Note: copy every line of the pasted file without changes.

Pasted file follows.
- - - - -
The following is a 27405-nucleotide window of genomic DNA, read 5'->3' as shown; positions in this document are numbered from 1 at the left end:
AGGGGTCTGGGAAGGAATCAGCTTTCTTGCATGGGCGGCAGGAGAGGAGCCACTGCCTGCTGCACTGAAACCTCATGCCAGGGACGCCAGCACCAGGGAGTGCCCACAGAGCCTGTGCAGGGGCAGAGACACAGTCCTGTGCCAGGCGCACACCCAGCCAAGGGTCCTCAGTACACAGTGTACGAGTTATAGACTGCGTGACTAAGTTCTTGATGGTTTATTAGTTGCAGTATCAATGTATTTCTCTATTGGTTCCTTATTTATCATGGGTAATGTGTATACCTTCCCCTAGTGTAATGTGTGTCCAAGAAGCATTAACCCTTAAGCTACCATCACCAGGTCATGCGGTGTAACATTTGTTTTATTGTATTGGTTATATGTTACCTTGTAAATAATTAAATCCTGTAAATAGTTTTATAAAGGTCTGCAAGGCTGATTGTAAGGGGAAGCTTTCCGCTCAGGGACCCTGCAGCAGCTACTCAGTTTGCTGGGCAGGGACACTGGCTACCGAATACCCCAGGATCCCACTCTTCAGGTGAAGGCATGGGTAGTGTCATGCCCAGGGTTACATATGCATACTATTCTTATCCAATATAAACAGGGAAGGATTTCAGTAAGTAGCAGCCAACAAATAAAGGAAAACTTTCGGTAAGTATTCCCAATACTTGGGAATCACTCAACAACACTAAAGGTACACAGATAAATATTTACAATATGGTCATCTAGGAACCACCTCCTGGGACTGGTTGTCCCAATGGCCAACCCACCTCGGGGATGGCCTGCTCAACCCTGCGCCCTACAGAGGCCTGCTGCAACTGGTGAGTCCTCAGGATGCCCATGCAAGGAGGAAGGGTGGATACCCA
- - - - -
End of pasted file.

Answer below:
The following is a 27405-nucleotide window of genomic DNA, read 5'->3' as shown; positions in this document are numbered from 1 at the left end:
AGGGGTCTGGGAAGGAATCAGCTTTCTTGCATGGGCGGCAGGAGAGGAGCCACTGCCTGCTGCACTGAAACCTCATGCCAGGGACGCCAGCACCAGGGAGTGCCCACAGAGCCTGTGCAGGGGCAGAGACACAGTCCTGTGCCAGGCGCACACCCAGCCAAGGGTCCTCAGTACACAGTGTACGAGTTATAGACTGCGTGACTAAGTTCTTGATGGTTTATTAGTTGCAGTATCAATGTATTTCTCTATTGGTTCCTTATTTATCATGGGTAATGTGTATACCTTCCCCTAGTGTAATGTGTGTCCAAGAAGCATTAACCCTTAAGCTACCATCACCAGGTCATGCGGTGTAACATTTGTTTTATTGTATTGGTTATATGTTACCTTGTAAATAATTAAATCCTGTAAATAGTTTTATAAAGGTCTGCAAGGCTGATTGTAAGGGGAAGCTTTCCGCTCAGGGACCCTGCAGCAGCTACTCAGTTTGCTGGGCAGGGACACTGGCTACCGAATACCCCAGGATCCCACTCTTCAGGTGAAGGCATGGGTAGTGTCATGCCCAGGGTTACATATGCATACTATTCTTATCCAATATAAACAGGGAAGGATTTCAGTAAGTAGCAGCCAACAAATAAAGGAAAACTTTCGGTAAGTATTCCCAATACTTGGGAATCACTCAACAACACTAAAGGTACACAGATAAATATTTACAATATGGTCATCTAGGAACCACCTCCTGGGACTGGTTGTCCCAATGGCCAACCCACCTCGGGGATGGCCTGCTCAACCCTGCGCCCTACAGAGGCCTGCTGCAACTGGTGAGTCCTCAGGATGCCCATGCAAGGAGGAAGGGTGGATACCCA